In the 2016 presidential election campaign, there have been many astonishing developments to date. At this key moment of transition before the general election season, it makes sense to reflect on them, especially on two of special import to Jews.
First is the candidacy of Donald Trump. Our very capacity to understand the phenomenon is constrained by its utter unbelievability — the fact that it defies all known political rules with which most of us are familiar. Perhaps the best recourse to grasping the surrealism of it all is through a fertile literary imagination. A number of observers have already pointed to the great Philip Roth, who in 2004 conjured up a chilling narrative of alternative history in his novel “The Plot against America.” Roth, in this masterpiece of counter-factuality, has aviation hero Charles Lindbergh run for president and defeat Franklin Delano Roosevelt in 1940. Running on a pro-Nazi and isolationist platform, the fictional Lindbergh repeatedly hints at the unseemly particularism and subversive danger posed by America’s Jews. In the course of the novel, the Lindbergh administration, aided and abetted by a repugnant, media-seeking rabbi, announces a government plan of forced assimilation by sending Jews to the interior of the country.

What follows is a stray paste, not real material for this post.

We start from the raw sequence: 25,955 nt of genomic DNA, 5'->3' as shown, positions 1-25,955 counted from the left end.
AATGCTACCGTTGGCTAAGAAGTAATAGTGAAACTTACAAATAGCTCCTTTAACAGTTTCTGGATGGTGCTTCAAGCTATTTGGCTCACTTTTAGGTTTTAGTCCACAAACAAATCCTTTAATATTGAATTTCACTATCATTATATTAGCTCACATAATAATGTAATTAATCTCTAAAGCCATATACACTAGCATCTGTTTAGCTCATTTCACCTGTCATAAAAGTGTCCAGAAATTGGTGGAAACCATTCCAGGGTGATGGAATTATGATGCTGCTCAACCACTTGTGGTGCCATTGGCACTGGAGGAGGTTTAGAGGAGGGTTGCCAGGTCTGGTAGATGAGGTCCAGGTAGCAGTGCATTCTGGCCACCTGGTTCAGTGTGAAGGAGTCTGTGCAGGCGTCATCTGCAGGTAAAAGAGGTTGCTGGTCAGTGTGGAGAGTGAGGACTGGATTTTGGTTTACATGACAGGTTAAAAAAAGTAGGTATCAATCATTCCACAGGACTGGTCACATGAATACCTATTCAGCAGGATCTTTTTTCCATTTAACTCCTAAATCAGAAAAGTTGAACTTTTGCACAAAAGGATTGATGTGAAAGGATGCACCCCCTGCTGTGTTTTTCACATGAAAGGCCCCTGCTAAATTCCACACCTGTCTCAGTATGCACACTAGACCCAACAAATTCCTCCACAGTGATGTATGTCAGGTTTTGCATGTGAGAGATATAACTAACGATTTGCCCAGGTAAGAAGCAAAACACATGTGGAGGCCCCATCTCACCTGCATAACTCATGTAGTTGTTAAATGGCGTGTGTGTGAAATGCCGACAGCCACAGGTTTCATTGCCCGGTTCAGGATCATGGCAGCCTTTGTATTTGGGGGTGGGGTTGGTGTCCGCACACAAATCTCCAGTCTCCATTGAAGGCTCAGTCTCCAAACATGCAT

Now there is no evidence that Trump has a plan of this sort (or, for that matter, of any sort). He has insulted many groups during his improbable run, but not the Jews. He has a Jewish daughter who is married to the son of a well-known and wealthy Orthodox family from New Jersey. So what’s the worry?